This Cyberlearning Capacity-Building project brings together learning scientists, experts in media creation, experts in child development, producers of public media assets, parent, and educators in an effort to build social infrastructure that will support bringing what is known about how people learn to the design of public media that can effectively connect school learning and out-of-school learning for young children. The team’s theoretical framing and working hypothesis highlights the importance of media as a catalyst for collaboration and learning conversations; according to the theoretical base, these collaborations and learning conversations, when carried out across peers and in families, can play a powerful role in connecting children’s school and outside-of-school experiences. Two workshops are being convened for the purpose of shedding light on the pragmatics of doing this — the R&D partnerships needed, the methods that might be used, and the issues that need to be addressed for success. Through partnerships with children’s educational media producers, the team is building capacity for interdisciplinary teams that include learning scientists and media producers to engage in research around how to use public media assets to promote the kinds of learning conversations in and out of school that will connect home and school settings into a distributed learning environment.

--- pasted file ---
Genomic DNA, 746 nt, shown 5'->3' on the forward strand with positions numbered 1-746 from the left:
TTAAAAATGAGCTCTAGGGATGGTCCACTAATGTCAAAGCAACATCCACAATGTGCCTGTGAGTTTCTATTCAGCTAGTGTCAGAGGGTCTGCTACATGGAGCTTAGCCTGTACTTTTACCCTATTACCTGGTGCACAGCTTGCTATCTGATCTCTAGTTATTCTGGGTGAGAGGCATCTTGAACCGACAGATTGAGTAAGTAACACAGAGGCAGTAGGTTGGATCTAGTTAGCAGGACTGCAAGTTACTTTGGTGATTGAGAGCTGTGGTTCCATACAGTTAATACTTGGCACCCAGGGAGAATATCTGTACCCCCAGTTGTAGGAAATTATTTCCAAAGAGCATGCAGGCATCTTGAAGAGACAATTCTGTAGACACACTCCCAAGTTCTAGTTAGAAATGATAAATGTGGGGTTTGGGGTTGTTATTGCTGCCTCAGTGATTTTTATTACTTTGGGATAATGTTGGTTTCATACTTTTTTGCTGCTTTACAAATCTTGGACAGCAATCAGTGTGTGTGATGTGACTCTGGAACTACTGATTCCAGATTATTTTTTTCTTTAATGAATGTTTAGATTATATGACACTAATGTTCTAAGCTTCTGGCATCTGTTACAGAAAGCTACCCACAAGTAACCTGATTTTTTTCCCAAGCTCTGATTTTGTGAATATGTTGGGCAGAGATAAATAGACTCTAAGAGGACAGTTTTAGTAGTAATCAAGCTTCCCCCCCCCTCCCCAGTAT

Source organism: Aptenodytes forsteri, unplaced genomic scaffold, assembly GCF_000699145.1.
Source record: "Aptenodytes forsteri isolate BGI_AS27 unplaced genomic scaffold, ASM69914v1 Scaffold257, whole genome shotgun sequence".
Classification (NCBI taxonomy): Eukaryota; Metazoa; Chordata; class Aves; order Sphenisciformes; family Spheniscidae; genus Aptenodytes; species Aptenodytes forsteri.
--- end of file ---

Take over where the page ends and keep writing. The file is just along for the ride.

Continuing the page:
This project is laying the groundwork for new interdisciplinary research efforts addressing issues in early learning. The team’s theoretical framework points to media as a catalyst for the kinds of collaborations and conversations that might promote learning and connect children’s school and out-of-school experiences. Thus, this project is bringing together learning scientists and children’s educational media producers (PBS, Sesame Workshop, the Joan Ganz Cooney Center) to seed future collaborations. The goals of this initial collaboration are to work together to establish new methods for studying learning with media and advance understanding of how public media assets can be leveraged to support the learning and interest development of young children and their families.